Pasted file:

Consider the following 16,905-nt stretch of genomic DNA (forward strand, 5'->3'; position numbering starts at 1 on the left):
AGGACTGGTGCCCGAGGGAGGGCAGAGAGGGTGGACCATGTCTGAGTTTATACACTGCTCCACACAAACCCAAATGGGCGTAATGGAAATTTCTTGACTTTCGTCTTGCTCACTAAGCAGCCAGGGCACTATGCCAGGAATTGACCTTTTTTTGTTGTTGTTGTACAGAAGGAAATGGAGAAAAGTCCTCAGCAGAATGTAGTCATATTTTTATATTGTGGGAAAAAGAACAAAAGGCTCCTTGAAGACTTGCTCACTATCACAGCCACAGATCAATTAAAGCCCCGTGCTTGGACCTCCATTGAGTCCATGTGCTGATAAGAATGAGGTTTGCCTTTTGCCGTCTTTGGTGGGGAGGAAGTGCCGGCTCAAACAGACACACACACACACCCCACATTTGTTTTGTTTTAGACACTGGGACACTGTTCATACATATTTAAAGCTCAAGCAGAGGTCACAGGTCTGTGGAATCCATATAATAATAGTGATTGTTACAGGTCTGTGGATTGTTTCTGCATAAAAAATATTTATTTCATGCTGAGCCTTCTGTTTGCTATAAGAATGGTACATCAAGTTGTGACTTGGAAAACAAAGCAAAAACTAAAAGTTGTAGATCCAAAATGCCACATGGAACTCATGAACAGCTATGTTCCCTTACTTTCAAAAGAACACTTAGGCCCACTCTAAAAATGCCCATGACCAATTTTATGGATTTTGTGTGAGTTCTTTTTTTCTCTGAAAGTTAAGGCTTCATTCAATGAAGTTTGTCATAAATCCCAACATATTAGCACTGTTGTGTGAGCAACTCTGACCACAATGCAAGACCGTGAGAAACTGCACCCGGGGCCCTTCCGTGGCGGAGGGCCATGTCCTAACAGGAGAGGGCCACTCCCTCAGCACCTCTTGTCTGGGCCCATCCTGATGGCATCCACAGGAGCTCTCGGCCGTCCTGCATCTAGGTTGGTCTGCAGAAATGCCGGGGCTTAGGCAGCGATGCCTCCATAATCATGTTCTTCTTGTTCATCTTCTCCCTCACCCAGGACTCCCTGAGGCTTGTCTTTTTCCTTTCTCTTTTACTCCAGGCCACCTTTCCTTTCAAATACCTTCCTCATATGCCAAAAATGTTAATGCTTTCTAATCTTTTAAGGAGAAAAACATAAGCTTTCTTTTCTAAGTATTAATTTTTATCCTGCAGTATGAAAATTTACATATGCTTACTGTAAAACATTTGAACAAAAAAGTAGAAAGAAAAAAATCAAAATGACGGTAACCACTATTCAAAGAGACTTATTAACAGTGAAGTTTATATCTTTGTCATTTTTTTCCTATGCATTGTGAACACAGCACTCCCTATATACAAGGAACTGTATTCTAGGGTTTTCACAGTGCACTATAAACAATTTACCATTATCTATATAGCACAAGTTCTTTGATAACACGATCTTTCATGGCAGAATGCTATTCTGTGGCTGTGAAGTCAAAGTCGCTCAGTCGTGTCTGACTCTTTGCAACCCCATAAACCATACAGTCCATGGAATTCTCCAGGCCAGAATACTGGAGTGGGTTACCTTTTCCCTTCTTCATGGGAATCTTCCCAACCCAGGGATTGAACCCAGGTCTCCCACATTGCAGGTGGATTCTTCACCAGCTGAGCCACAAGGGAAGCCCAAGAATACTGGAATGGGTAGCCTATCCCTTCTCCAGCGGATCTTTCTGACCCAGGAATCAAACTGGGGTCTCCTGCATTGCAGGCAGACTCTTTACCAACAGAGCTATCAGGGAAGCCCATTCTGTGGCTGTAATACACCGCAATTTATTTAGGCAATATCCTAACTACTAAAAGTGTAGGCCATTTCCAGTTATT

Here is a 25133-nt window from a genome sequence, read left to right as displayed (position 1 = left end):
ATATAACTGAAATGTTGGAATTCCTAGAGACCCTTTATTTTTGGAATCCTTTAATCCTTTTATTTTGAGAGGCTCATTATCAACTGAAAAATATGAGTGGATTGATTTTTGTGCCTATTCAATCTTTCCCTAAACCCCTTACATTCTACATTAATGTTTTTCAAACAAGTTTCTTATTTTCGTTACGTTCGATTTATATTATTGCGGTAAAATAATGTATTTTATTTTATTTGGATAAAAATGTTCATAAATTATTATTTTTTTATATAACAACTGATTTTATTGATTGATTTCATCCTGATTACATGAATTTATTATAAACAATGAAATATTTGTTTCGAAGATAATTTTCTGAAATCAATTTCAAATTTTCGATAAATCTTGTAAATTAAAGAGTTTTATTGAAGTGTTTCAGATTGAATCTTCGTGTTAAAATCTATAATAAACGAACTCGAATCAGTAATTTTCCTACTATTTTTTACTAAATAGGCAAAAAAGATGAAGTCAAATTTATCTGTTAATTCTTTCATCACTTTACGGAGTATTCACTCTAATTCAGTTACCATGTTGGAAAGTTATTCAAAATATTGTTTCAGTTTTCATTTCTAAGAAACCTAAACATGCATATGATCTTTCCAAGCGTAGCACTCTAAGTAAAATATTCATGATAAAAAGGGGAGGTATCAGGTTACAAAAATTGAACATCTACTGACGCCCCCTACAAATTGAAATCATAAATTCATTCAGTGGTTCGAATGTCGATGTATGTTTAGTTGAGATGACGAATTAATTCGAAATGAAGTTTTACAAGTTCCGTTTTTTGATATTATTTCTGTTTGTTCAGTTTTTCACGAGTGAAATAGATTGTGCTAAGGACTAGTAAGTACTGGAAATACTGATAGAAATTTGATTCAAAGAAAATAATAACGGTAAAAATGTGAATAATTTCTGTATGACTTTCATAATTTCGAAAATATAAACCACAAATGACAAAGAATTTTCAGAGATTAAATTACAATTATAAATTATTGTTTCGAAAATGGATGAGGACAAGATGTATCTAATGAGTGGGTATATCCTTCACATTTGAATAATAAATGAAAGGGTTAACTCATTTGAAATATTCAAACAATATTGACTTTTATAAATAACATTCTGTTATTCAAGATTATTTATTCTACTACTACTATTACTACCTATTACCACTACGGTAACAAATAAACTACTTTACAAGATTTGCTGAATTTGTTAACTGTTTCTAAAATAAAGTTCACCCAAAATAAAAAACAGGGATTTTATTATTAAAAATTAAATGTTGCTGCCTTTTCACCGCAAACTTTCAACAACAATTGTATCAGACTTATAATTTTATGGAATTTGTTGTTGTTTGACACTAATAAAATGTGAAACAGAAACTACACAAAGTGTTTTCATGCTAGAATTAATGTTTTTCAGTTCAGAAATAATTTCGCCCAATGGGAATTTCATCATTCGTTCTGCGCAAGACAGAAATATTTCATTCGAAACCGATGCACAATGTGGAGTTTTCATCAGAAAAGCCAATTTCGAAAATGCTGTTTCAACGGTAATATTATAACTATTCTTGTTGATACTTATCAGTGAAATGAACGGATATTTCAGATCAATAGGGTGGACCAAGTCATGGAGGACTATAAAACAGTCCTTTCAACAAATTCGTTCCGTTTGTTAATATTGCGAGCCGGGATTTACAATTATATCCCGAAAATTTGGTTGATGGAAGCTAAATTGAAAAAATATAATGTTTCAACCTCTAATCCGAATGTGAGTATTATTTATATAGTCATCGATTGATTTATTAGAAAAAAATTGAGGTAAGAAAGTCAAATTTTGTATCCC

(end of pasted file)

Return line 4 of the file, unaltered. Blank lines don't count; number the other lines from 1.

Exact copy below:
ATATAACTGAAATGTTGGAATTCCTAGAGACCCTTTATTTTTGGAATCCTTTAATCCTTTTATTTTGAGAGGCTCATTATCAACTGAAAAATATGAGTGGATTGATTTTTGTGCCTATTCAATCTTTCCCTAAACCCCTTACATTCTACATTAATGTTTTTCAAACAAGTTTCTTATTTTCGTTACGTTCGATTTATATTATTGCGGTAAAATAATGTATTTTATTTTATTTGGATAAAAATGTTCATAAATTATTATTTTTTTATATAACAACTGATTTTATTGATTGATTTCATCCTGATTACATGAATTTATTATAAACAATGAAATATTTGTTTCGAAGATAATTTTCTGAAATCAATTTCAAATTTTCGATAAATCTTGTAAATTAAAGAGTTTTATTGAAGTGTTTCAGATTGAATCTTCGTGTTAAAATCTATAATAAACGAACTCGAATCAGTAATTTTCCTACTATTTTTTACTAAATAGGCAAAAAAGATGAAGTCAAATTTATCTGTTAATTCTTTCATCACTTTACGGAGTATTCACTCTAATTCAGTTACCATGTTGGAAAGTTATTCAAAATATTGTTTCAGTTTTCATTTCTAAGAAACCTAAACATGCATATGATCTTTCCAAGCGTAGCACTCTAAGTAAAATATTCATGATAAAAAGGGGAGGTATCAGGTTACAAAAATTGAACATCTACTGACGCCCCCTACAAATTGAAATCATAAATTCATTCAGTGGTTCGAATGTCGATGTATGTTTAGTTGAGATGACGAATTAATTCGAAATGAAGTTTTACAAGTTCCGTTTTTTGATATTATTTCTGTTTGTTCAGTTTTTCACGAGTGAAATAGATTGTGCTAAGGACTAGTAAGTACTGGAAATACTGATAGAAATTTGATTCAAAGAAAATAATAACGGTAAAAATGTGAATAATTTCTGTATGACTTTCATAATTTCGAAAATATAAACCACAAATGACAAAGAATTTTCAGAGATTAAATTACAATTATAAATTATTGTTTCGAAAATGGATGAGGACAAGATGTATCTAATGAGTGGGTATATCCTTCACATTTGAATAATAAATGAAAGGGTTAACTCATTTGAAATATTCAAACAATATTGACTTTTATAAATAACATTCTGTTATTCAAGATTATTTATTCTACTACTACTATTACTACCTATTACCACTACGGTAACAAATAAACTACTTTACAAGATTTGCTGAATTTGTTAACTGTTTCTAAAATAAAGTTCACCCAAAATAAAAAACAGGGATTTTATTATTAAAAATTAAATGTTGCTGCCTTTTCACCGCAAACTTTCAACAACAATTGTATCAGACTTATAATTTTATGGAATTTGTTGTTGTTTGACACTAATAAAATGTGAAACAGAAACTACACAAAGTGTTTTCATGCTAGAATTAATGTTTTTCAGTTCAGAAATAATTTCGCCCAATGGGAATTTCATCATTCGTTCTGCGCAAGACAGAAATATTTCATTCGAAACCGATGCACAATGTGGAGTTTTCATCAGAAAAGCCAATTTCGAAAATGCTGTTTCAACGGTAATATTATAACTATTCTTGTTGATACTTATCAGTGAAATGAACGGATATTTCAGATCAATAGGGTGGACCAAGTCATGGAGGACTATAAAACAGTCCTTTCAACAAATTCGTTCCGTTTGTTAATATTGCGAGCCGGGATTTACAATTATATCCCGAAAATTTGGTTGATGGAAGCTAAATTGAAAAAATATAATGTTTCAACCTCTAATCCGAATGTGAGTATTATTTATATAGTCATCGATTGATTTATTAGAAAAAAATTGAGGTAAGAAAGTCAAATTTTGTATCCC